UCLA researchers have demonstrated a polymer light-emitting device with intrinsically stretchable properties.
Stretchable electronic materials are a class of modern electronic materials that have bending and stretching properties. They can be used in varied applications, such as minimally invasive type of biomedical devices, "smart skins", and wearable electronics. Currently used electronic devices are made of inorganic materials and are brittle in nature. When ultra-thin layers of inorganic materials are used, the electronic devices can be bent or stretched. These devices contain a discrete LED chip that is interconnected with electrodes that are stretchable. But all parts of these devices cannot be stretched.
Researchers belonging to the UCLA Henry Samueli School of Engineering and Applied Science have now shown that a polymer light-emitting device has "intrinsic stretchability", in which all parts of the device are stretchable. For fabricating the transparent devices they used electrodes made of single-walled carbon nanotube polymer composites. They made the device by roll laminating two composite electrodes that have an emissive polymer layer sandwiched between them.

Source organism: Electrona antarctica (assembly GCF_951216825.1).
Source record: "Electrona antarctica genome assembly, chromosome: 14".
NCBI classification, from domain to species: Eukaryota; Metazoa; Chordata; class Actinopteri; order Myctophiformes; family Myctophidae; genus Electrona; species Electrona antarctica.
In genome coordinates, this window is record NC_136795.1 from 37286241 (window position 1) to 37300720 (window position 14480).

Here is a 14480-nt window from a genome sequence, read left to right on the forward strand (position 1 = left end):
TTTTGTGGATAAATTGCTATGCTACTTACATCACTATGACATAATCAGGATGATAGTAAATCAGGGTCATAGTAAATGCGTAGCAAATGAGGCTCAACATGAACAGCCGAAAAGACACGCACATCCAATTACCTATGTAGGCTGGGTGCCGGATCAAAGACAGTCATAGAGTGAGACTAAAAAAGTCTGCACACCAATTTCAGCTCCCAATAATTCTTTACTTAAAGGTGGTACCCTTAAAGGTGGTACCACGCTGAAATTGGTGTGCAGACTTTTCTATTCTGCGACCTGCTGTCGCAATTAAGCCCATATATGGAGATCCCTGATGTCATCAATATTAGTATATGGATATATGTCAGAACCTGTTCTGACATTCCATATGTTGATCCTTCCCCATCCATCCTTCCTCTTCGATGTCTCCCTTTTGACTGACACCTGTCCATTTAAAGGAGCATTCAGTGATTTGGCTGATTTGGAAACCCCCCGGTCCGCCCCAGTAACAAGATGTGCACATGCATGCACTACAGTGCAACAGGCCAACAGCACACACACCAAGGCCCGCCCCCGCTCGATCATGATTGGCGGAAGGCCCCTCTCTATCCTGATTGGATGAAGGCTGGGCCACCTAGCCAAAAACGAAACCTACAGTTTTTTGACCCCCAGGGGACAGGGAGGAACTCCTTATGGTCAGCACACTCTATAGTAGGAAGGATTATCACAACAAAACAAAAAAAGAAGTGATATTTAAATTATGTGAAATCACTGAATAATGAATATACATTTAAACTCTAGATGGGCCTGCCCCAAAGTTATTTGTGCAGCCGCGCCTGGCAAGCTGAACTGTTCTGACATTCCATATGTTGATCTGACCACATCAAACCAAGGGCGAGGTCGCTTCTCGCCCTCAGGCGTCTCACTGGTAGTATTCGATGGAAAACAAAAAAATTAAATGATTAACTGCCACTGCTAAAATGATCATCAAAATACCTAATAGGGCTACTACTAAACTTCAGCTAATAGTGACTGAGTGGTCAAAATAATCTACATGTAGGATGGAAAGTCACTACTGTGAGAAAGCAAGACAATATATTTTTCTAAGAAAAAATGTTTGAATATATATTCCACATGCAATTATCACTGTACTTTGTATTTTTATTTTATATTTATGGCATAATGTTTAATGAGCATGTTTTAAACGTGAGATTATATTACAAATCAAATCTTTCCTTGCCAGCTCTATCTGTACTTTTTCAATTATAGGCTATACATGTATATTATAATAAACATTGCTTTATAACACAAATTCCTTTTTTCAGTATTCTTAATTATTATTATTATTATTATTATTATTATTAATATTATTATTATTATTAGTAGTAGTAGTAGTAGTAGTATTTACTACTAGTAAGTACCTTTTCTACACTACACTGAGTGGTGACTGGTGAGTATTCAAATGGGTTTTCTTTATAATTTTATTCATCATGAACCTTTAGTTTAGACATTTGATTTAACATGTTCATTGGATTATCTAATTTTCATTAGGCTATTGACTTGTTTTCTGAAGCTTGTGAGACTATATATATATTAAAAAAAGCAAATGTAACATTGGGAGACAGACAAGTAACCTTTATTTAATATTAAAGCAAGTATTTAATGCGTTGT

The surface layer of the composites, which is made of polymer matrix, and the interpenetrating nanotube networks lead to a sheet that has high transparency, low surface roughness, low sheet resistance and high compliance. Without affecting the resistance of the sheet, the composite electrodes can be stretched reversibly and the electronic devices can be stretched linearly by 45%.
The polymer light-emitting device with "intrinsic stretchability" is a milestone achievement in the development of stretchable electronics.